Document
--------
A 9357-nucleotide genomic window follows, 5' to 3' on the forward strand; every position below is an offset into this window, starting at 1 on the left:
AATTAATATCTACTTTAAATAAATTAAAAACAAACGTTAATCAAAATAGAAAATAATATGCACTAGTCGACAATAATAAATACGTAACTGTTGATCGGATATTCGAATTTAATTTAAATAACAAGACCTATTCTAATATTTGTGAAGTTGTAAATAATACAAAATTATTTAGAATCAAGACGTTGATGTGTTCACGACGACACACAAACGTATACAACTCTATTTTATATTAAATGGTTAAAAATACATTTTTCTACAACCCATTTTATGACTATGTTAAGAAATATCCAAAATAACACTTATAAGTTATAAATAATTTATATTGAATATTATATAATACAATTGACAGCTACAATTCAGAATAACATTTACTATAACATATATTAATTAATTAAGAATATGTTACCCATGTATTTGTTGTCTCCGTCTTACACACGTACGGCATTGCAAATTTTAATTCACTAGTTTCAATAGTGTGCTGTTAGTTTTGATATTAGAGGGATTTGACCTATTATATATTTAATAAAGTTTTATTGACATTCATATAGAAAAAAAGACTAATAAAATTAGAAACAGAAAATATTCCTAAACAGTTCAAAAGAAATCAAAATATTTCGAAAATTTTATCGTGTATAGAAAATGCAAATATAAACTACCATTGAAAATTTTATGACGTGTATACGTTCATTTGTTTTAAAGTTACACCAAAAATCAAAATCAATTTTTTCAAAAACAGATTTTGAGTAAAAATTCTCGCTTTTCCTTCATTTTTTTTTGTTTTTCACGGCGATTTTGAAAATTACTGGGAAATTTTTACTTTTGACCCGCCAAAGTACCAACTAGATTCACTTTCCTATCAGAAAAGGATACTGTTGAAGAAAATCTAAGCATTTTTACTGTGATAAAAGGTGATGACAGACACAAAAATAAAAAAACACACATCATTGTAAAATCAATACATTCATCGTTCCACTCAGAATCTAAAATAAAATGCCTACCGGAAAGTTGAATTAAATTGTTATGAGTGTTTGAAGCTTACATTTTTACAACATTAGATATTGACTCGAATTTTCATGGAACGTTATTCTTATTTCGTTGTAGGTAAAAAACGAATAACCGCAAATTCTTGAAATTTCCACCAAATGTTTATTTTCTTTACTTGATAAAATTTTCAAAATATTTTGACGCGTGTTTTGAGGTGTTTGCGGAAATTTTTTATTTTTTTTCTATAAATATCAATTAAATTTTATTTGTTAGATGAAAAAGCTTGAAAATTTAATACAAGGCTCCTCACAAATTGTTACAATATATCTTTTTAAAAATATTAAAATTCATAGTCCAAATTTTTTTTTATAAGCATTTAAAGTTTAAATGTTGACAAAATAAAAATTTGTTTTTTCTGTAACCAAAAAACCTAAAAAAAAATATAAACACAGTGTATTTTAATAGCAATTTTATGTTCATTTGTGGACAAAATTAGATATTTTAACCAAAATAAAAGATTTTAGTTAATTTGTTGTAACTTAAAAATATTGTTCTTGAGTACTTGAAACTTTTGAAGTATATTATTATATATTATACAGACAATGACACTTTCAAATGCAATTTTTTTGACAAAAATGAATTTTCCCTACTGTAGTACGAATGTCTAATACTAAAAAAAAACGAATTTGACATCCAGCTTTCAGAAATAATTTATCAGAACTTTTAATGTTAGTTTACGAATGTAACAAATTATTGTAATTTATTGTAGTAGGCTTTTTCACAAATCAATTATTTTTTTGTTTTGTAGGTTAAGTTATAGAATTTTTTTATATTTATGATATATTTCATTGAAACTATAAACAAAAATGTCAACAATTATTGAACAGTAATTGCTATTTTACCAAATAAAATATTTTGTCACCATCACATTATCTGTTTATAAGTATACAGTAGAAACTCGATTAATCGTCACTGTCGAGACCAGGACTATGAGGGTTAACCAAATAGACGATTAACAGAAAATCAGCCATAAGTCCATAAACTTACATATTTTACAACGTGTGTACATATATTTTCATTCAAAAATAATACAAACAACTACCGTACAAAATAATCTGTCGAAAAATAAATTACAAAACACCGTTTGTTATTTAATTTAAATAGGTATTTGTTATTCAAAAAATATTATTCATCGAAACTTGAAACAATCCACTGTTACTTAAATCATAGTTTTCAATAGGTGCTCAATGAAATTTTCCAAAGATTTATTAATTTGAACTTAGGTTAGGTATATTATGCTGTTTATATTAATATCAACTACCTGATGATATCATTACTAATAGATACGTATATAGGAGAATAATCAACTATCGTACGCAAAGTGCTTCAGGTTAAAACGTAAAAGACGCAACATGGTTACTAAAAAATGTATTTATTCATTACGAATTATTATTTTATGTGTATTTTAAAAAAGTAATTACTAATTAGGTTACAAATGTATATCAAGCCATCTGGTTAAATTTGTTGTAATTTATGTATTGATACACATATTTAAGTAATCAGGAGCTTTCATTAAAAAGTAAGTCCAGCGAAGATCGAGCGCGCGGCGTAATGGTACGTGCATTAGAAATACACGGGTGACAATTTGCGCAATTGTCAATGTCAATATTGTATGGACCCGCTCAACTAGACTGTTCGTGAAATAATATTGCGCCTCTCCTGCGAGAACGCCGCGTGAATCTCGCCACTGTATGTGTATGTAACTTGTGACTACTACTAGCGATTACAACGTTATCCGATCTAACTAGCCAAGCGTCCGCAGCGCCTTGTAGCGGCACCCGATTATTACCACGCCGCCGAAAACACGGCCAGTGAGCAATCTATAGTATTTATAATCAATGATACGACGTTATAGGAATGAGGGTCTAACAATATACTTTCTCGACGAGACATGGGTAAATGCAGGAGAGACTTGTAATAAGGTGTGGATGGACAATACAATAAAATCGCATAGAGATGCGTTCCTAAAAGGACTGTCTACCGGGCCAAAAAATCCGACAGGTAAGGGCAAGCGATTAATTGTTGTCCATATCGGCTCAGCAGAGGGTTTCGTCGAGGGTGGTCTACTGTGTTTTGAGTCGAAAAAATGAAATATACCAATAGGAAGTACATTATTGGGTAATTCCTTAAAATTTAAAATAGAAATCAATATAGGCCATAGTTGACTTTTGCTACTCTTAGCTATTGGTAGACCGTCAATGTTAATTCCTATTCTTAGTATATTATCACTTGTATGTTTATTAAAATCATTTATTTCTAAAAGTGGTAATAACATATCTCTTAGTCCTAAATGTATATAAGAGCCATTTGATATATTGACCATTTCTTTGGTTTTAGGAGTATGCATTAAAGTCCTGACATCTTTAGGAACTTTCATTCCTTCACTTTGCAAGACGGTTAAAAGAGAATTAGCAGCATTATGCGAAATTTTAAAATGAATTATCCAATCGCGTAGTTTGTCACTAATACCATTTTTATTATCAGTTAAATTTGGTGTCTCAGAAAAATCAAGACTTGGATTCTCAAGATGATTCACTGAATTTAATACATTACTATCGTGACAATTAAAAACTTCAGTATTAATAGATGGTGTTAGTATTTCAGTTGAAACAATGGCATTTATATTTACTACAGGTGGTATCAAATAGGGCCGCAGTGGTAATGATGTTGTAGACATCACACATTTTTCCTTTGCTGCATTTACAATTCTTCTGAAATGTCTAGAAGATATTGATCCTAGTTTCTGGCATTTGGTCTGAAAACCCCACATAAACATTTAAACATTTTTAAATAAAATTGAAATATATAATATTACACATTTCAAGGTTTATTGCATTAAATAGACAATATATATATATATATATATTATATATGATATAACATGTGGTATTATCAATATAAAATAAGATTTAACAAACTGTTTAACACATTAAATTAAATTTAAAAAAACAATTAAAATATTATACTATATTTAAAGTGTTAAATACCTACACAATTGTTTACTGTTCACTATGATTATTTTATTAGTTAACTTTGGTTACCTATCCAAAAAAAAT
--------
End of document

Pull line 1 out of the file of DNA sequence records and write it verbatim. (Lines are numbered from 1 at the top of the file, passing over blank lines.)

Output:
A 9357-nucleotide genomic window follows, 5' to 3' on the forward strand; every position below is an offset into this window, starting at 1 on the left: